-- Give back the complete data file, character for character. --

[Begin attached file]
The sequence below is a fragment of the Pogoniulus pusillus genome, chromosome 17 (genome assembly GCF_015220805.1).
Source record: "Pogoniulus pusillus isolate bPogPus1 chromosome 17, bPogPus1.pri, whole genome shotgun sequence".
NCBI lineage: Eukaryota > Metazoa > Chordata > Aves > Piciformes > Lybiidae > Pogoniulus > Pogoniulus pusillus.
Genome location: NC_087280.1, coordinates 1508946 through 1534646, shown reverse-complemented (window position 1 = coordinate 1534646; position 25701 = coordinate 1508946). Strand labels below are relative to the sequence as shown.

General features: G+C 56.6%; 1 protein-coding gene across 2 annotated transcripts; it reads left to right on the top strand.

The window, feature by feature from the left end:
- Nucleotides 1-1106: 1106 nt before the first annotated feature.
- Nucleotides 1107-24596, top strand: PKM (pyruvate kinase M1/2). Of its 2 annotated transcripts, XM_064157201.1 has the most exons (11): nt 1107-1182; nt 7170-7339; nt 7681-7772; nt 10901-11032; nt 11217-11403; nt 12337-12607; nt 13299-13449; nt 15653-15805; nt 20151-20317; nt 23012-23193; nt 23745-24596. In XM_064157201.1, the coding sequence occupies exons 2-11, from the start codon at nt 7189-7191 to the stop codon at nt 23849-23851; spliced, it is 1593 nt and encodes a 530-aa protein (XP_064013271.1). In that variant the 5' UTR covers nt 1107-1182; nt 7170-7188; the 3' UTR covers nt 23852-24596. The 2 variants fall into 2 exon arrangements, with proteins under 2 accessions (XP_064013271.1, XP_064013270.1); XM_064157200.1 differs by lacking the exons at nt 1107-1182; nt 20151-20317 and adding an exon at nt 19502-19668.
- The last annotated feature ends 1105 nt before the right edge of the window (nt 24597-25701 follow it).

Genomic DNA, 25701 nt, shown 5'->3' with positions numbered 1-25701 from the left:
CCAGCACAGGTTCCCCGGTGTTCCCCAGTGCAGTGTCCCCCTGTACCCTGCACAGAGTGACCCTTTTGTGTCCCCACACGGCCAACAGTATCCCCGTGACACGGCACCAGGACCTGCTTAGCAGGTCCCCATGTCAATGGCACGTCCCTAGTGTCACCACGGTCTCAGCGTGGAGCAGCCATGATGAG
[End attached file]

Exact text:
The sequence below is a fragment of the Pogoniulus pusillus genome, chromosome 17 (genome assembly GCF_015220805.1).
Source record: "Pogoniulus pusillus isolate bPogPus1 chromosome 17, bPogPus1.pri, whole genome shotgun sequence".
NCBI lineage: Eukaryota > Metazoa > Chordata > Aves > Piciformes > Lybiidae > Pogoniulus > Pogoniulus pusillus.
Genome location: NC_087280.1, coordinates 1508946 through 1534646, shown reverse-complemented (window position 1 = coordinate 1534646; position 25701 = coordinate 1508946). Strand labels below are relative to the sequence as shown.

General features: G+C 56.6%; 1 protein-coding gene across 2 annotated transcripts; it reads left to right on the top strand.

The window, feature by feature from the left end:
- Nucleotides 1-1106: 1106 nt before the first annotated feature.
- Nucleotides 1107-24596, top strand: PKM (pyruvate kinase M1/2). Of its 2 annotated transcripts, XM_064157201.1 has the most exons (11): nt 1107-1182; nt 7170-7339; nt 7681-7772; nt 10901-11032; nt 11217-11403; nt 12337-12607; nt 13299-13449; nt 15653-15805; nt 20151-20317; nt 23012-23193; nt 23745-24596. In XM_064157201.1, the coding sequence occupies exons 2-11, from the start codon at nt 7189-7191 to the stop codon at nt 23849-23851; spliced, it is 1593 nt and encodes a 530-aa protein (XP_064013271.1). In that variant the 5' UTR covers nt 1107-1182; nt 7170-7188; the 3' UTR covers nt 23852-24596. The 2 variants fall into 2 exon arrangements, with proteins under 2 accessions (XP_064013271.1, XP_064013270.1); XM_064157200.1 differs by lacking the exons at nt 1107-1182; nt 20151-20317 and adding an exon at nt 19502-19668.
- The last annotated feature ends 1105 nt before the right edge of the window (nt 24597-25701 follow it).

Genomic DNA, 25701 nt, shown 5'->3' with positions numbered 1-25701 from the left:
CCAGCACAGGTTCCCCGGTGTTCCCCAGTGCAGTGTCCCCCTGTACCCTGCACAGAGTGACCCTTTTGTGTCCCCACACGGCCAACAGTATCCCCGTGACACGGCACCAGGACCTGCTTAGCAGGTCCCCATGTCAATGGCACGTCCCTAGTGTCACCACGGTCTCAGCGTGGAGCAGCCATGATGAG